Once inserted into a 280-km orbit, inclined at 39 degrees to the equator, which enabled the crew to maintain the normal sleep/wake circadian rhythms that they were used to on Earth, the seven astronauts set to work transforming their launch vehicle into a home and laboratory for the next 16 days. By 4:15 pm, less than one-and-a-half hours into the mission, Columbia's payload bay doors were opened and ahead of schedule the Spacelab module and its experiments were activated.
''Today'', said LMS Mission Scientist Patton Downey on the evening of 20 June, ''was the busiest first shift of activities we've ever had for Spacelab. Virtually every experiment on board either had its equipment activated or checked out.'' From their stations on Columbia's flight deck, Henricks and Kregel oriented the spacecraft in a 'gravity gradient' attitude, with its tail pointing Earthwards, so that only very few thruster firings were needed and thus did not disrupt the sensitive microgravity experiments.
One of the most important payload packages in the Spacelab module was ESA's Advanced Protein Crystallisation Facility (APCF), which housed 11 separate experiments to study three different growth methods. In total, during the course of
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the mission, more than 5,000 video images were taken of protein crystals grown in the facility to track their development over time.
The APCF, which had previously been on board Columbia for the IML-2 mission in July 1994, was a relatively late arrival in the LMS payload. It only arrived at KSC from its home base in Europe on 13 June and was installed on board the Spacelab module, in a vertical orientation, the day before launch. It was switched on six hours into the mission and the crew typically provided daily reports of the status of its front-panel displays, as the facility had no space-to-ground telemetry capability of its own.
Also provided by ESA was the Advanced Gradient Heating Furnace (AGHF), which was flying for the first time on STS-78 and successfully processed no fewer than 13 samples for one semiconductor and five metallurgical experiments. The furnace was switched on by Favier late on 20 June and operated near-continuously for 16 days, performing better than in ground-based tests. Its objective was to solidify alloys and crystals in a number of experiments designed to understand the conditions in which the structures of freezing materials change in the solidification process.
It was ultimately hoped that AGHF research would increase scientists' knowledge of the physical processes involved in solidification and lead to improvements in ground-based materials research. The first actual experimental run with the furnace got underway when Susan Helms inserted a sample cartridge to examine the transition in solidifying metal mixtures from ordered, column-like grains to unordered, round ones. Processing of AGHF samples was sequential and required the exchange of experiment cartridges and the activation and deactivation by a crew member.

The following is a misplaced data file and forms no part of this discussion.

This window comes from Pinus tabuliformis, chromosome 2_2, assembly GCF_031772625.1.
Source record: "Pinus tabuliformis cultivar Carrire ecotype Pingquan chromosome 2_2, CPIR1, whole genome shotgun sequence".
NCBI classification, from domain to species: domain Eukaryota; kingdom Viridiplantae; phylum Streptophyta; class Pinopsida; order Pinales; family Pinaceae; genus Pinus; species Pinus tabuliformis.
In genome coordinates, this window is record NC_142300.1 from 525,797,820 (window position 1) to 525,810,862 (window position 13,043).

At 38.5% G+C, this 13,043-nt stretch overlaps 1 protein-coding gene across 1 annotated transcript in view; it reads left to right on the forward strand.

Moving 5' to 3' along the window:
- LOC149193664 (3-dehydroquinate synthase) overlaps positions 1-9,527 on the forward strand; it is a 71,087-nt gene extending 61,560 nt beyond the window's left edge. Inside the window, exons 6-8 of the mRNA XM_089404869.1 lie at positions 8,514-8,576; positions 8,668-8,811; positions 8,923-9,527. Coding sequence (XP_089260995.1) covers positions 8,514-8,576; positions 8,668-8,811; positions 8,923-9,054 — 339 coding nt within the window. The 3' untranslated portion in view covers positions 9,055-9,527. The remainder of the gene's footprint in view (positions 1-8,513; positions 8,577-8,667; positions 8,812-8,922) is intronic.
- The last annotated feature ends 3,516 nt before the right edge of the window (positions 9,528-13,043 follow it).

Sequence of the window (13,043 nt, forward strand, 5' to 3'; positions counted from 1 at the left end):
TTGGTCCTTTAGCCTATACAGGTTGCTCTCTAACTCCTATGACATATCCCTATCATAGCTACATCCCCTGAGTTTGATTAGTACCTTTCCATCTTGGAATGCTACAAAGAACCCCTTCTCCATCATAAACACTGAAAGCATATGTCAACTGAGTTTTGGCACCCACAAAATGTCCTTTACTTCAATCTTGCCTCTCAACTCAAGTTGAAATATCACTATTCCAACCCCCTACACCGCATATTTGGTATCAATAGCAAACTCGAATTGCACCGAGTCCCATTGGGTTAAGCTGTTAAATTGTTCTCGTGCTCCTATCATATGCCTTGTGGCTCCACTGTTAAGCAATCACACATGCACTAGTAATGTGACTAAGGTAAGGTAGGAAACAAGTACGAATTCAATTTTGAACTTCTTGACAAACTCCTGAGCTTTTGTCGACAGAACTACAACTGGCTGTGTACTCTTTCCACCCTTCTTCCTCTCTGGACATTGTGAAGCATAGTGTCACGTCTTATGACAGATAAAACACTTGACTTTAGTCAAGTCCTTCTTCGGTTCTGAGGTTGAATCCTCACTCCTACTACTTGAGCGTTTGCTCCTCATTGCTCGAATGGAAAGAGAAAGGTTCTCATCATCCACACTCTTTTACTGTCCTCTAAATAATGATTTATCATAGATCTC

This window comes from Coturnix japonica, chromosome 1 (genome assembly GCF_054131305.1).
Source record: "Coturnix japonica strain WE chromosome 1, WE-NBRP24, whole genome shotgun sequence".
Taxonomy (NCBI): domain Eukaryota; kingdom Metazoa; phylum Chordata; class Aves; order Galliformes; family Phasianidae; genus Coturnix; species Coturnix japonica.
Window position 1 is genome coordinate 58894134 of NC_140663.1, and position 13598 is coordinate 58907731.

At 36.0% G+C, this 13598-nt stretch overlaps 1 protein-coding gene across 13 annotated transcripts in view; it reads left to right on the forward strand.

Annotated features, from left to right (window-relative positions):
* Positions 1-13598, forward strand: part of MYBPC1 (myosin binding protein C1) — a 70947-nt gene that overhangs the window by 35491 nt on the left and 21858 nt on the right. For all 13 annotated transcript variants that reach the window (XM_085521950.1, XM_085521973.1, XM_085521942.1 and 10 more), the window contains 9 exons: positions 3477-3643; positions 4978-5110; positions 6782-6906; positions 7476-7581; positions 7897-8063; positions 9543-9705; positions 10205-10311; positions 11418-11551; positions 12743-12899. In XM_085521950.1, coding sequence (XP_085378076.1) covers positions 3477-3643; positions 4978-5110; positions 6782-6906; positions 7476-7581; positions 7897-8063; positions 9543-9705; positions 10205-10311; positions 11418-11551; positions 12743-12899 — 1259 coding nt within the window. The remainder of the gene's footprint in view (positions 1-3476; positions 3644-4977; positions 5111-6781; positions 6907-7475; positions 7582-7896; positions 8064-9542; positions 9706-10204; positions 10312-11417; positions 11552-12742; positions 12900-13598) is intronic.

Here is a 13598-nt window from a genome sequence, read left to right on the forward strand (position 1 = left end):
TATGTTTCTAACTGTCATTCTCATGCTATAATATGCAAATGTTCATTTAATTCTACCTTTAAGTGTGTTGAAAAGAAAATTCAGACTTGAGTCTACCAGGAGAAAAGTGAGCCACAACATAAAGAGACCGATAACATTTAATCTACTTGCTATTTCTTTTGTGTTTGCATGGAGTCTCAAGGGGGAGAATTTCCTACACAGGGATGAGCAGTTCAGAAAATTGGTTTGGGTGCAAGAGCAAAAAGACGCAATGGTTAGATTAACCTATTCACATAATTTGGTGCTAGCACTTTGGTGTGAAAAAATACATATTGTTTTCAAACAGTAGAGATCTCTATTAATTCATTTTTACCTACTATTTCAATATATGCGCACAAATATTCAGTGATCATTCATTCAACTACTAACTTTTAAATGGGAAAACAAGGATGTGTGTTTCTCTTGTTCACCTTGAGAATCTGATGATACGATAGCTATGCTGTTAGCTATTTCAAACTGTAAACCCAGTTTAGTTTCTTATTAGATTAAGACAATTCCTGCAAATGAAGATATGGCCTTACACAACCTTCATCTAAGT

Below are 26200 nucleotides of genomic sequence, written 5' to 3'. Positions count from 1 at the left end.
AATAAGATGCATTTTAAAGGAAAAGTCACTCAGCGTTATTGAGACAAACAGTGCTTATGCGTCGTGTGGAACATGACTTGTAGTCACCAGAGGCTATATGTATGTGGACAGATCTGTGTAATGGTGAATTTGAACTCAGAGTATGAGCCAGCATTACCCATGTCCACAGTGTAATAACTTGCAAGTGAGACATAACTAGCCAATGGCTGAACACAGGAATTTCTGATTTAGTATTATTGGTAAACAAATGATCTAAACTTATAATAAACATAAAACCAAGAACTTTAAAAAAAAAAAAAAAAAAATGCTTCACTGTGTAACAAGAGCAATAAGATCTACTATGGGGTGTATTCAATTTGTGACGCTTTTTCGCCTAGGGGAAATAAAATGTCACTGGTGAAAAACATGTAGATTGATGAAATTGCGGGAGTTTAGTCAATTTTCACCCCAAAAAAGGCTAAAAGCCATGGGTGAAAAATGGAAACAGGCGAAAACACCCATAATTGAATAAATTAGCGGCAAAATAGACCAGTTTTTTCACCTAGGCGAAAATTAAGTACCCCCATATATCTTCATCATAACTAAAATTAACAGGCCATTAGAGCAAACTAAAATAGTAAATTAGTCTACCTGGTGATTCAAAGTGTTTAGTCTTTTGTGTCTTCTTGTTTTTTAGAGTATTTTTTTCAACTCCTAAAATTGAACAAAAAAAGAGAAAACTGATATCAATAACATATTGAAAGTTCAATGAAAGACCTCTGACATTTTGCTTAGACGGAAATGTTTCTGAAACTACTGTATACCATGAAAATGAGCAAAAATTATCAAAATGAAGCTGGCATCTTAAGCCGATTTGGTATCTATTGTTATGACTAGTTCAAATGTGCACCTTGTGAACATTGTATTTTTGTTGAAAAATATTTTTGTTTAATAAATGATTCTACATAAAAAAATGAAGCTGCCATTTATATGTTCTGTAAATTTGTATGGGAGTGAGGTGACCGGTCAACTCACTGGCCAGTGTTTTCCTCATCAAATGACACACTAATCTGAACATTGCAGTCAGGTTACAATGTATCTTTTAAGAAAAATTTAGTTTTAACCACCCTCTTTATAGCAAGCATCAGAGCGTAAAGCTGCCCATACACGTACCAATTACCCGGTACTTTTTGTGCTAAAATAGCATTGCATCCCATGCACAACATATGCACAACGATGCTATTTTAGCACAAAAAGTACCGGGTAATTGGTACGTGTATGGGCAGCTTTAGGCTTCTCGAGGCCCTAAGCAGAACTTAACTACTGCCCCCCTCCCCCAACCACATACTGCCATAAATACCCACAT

On 22 June, a sample of pure aluminium, reinforced with zirconia particles, was placed into the furnace as part of Doru Stefanescu's investigation into the physics of liquid metals containing ceramic particles as they solidified. The experiment ''may lead to more inexpensive ways to make mixtures of metals and ceramics -particularly for the metal casting industry'', said Stefanescu, a researcher from the University of Alabama at Tuscaloosa. ''We hope to find ways to help manufacturers make composite products with superior quality.''
Other experiments included a polycrystalline sample used to gather information on how to combine liquid metal alloy components into precise, well-ordered solid structures. It was anticipated that knowledge from melting and resolidifying such compounds could help manufacturers make higher-quality metal alloys and semiconductors. Later, an aluminium-copper mixture was solidified as part of an investigation designed by Denis Camel of the French Atomic Energy Commission in Grenoble. One sample was solidified at near-constant temperatures, a second at a high-temperature gradient; both were then compared to theoretical models as part of efforts to understand the influence of fluid flows on metal-alloy processing.
Brady and Helms also ran an experiment which sought to control the internal structures of aluminium and indium alloys during solidification, which was expected to have terrestrial benefits in producing new materials for engineering, chemical and electronics applications. On the whole, the facility performed exceptionally well, although on 2 July - after the insertion of a mix of pure aluminium and aluminiumnickel alloy - Marshall Space Flight Center investigators discovered it was not providing data readouts. The problem was quickly resolved, however, when Helms switched off and reset the facility. In total, six individual experiments, many with separate runs, were performed.
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